Lead Research Organisation: University of East Anglia
Department Name: Biological Sciences


Safeguarding world food supplies is a grand challenge. It is therefore of great importance to develop safe, environmentally friendly and effective new techniques for tackling pests of agriculturally important crops. An existing method that has been very important is the sterile insect technique (SIT), in which insects are mass reared, sterilised by irradiation and released in large numbers. Sterile released males mate with wild females, and because these matings produce no offspring, the size of the pest population is reduced.

SIT has been applied with some great successes - but also notable failures. To circumvent known problems (for example, the loss in health that results from sterilizing males with irradiation) there is increasing interest in the application of Genetic Modification (GM) technologies. One of these is known as the Release of Insects with a Dominant Lethal (RIDL), invented by the Project Partner (Oxitec). In this, males can be released without sterilization, and the released individuals are easy to track in the field via fluorescent markers. RIDL works because the released males carry a transgene that causes daughters that inherit it to die during development, an effect that can persist for several generations. The lethality is focused on females because they spoil crops and fruits when laying eggs.

However, one potentially significant hurdle remains. To release large numbers, pest insects are domesticated and mass reared in laboratory facilities. This inevitably selects for individuals that are highly successful in the laboratory, rather than in the field (the released males must locate and mate with wild females for the technique to work). Unsurprisingly, there are several examples of poor field performance of SIT males and/or wild females preferring not to mate with them.

Despite widespread knowledge of these drawbacks, there has been no study of adaptation to laboratory conditions for pest insects used for SIT-based approaches in real time, in order to understand, and hence minimize, unwanted changes in key life history traits.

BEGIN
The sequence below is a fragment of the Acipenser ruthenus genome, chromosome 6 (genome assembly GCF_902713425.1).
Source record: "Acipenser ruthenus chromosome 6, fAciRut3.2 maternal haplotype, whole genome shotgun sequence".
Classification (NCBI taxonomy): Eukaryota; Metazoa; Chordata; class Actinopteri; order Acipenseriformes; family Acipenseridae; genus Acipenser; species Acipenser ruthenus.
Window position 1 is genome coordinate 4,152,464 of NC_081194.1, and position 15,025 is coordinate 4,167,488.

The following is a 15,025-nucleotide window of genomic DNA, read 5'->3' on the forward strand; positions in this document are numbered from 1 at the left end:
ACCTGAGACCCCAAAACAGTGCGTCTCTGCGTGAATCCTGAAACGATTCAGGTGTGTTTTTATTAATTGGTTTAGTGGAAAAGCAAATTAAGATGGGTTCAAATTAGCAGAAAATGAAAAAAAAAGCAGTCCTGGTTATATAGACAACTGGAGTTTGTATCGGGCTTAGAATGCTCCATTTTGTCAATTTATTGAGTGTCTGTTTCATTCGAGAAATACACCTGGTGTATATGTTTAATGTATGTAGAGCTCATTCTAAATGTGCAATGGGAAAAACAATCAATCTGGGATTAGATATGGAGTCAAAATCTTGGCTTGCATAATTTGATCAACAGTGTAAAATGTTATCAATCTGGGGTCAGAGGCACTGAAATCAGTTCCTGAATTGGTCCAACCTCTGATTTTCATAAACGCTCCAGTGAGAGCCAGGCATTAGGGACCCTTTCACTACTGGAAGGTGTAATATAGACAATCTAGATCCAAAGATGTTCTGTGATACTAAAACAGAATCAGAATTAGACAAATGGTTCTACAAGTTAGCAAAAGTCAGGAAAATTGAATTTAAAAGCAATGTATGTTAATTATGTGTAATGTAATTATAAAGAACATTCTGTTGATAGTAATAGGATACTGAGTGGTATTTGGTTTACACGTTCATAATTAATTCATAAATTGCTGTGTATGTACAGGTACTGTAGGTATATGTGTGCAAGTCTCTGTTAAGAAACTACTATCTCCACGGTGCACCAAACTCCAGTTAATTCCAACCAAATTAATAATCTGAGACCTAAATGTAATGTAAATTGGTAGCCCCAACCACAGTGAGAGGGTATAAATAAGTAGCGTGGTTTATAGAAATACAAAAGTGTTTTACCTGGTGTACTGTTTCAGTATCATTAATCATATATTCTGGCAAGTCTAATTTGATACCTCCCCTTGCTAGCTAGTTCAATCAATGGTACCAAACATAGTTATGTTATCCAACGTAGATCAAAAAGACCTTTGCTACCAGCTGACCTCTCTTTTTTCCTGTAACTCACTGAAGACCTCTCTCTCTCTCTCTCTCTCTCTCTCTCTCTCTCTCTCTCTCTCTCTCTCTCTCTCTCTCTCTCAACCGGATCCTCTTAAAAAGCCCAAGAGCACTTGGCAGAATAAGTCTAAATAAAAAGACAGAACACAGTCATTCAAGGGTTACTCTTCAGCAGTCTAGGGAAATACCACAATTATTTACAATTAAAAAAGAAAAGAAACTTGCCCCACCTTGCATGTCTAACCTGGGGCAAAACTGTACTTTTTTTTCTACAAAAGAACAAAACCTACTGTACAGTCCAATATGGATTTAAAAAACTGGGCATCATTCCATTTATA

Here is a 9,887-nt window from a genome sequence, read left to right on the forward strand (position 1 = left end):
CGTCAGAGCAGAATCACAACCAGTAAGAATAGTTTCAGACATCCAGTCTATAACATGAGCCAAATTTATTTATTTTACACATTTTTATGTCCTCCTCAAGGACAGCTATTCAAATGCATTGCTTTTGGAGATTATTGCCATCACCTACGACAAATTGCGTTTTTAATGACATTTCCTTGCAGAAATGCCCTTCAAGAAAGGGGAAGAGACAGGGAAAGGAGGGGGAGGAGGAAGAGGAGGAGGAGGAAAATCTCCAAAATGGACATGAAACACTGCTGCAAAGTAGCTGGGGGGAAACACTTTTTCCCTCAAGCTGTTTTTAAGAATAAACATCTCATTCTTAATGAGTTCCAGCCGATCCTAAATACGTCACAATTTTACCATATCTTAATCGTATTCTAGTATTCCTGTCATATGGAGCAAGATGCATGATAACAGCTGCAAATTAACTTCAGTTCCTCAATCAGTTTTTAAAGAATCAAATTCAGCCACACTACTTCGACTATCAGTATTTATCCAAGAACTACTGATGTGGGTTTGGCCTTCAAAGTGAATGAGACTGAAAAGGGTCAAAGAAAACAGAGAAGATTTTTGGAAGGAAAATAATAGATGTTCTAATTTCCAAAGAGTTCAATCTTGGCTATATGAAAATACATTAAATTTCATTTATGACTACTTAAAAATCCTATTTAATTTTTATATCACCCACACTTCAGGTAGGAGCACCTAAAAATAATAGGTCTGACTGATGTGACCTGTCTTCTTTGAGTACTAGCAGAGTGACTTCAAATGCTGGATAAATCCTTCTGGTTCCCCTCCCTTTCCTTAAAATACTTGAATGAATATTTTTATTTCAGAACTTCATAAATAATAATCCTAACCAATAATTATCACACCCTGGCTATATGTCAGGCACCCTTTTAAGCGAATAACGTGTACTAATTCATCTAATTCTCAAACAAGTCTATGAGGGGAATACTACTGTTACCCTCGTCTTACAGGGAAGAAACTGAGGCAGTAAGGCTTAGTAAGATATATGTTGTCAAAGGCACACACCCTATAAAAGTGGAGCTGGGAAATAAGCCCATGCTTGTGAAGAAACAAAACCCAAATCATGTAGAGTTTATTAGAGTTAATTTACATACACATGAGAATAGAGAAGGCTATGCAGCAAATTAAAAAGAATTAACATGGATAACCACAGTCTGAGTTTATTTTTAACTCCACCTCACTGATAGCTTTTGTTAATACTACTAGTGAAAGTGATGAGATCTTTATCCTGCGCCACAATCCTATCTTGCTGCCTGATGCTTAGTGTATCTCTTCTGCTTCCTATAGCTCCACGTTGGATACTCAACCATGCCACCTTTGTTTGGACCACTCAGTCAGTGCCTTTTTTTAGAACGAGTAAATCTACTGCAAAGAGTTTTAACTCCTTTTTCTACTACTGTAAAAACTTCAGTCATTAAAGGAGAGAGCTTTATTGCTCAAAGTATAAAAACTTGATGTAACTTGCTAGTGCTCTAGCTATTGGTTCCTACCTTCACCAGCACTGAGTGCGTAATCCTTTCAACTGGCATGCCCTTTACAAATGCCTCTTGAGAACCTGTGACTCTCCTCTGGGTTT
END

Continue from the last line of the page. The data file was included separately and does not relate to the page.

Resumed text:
In addition, it is increasingly clear that a significant contribution to health comes from associations with gut bacteria. In insects, gut bacteria have widespread and surprising effects, e.g. they can alter host lifespan, mate choice, reproductive physiology, development and metabolism. Such effects also often depend upon diet, and the diversity of gut bacteria is diminished when insects are brought into the laboratory and eat less varied foods. However, there has also been no systematic study of changes in gut bacteria during domestication and hence the knock-on effects on hosts, e.g. on their ability to suppress pest population size. Changes to gut bacteria are therefore an important component of laboratory adaptation. They are of particular interest in the context of RIDL, in which the expression of female lethality is controlled by use of a dietary antibiotic. This will - as a side effect - also alter the effects and diversity of gut microbes.

We therefore need to understand how hosts and their gut bacteria adapt to laboratory mass rearing conditions. With this knowledge, undesirable effects of such adaptation can be slowed or reversed. The main objective is therefore to use the medfly (an agricultural pest of world-wide importance) to document changes in life history, gut bacteria, and their interaction, upon colonization to the laboratory and the ability to achieve population suppression.

The specific aims are:
1. Test the performance of wild individuals subject to 30 generations of colonization to the laboratory, under variable food regimes.
2. Test associated changes in the gut bacteria of the individuals under 1.
3. Test for differences in the effects of manipulating gut bacteria on individuals maintained under either stable or variable dietary regimes.
4. To assess the feasibility of probiotics to restore bacteria lost during colonization.

Technical Summary

Insects destroy millions of tons of crops each year. At a time when safeguarding world food supplies is a grand challenge, this provides an urgent stimulus to develop new methods to tackle pests of agricultural importance.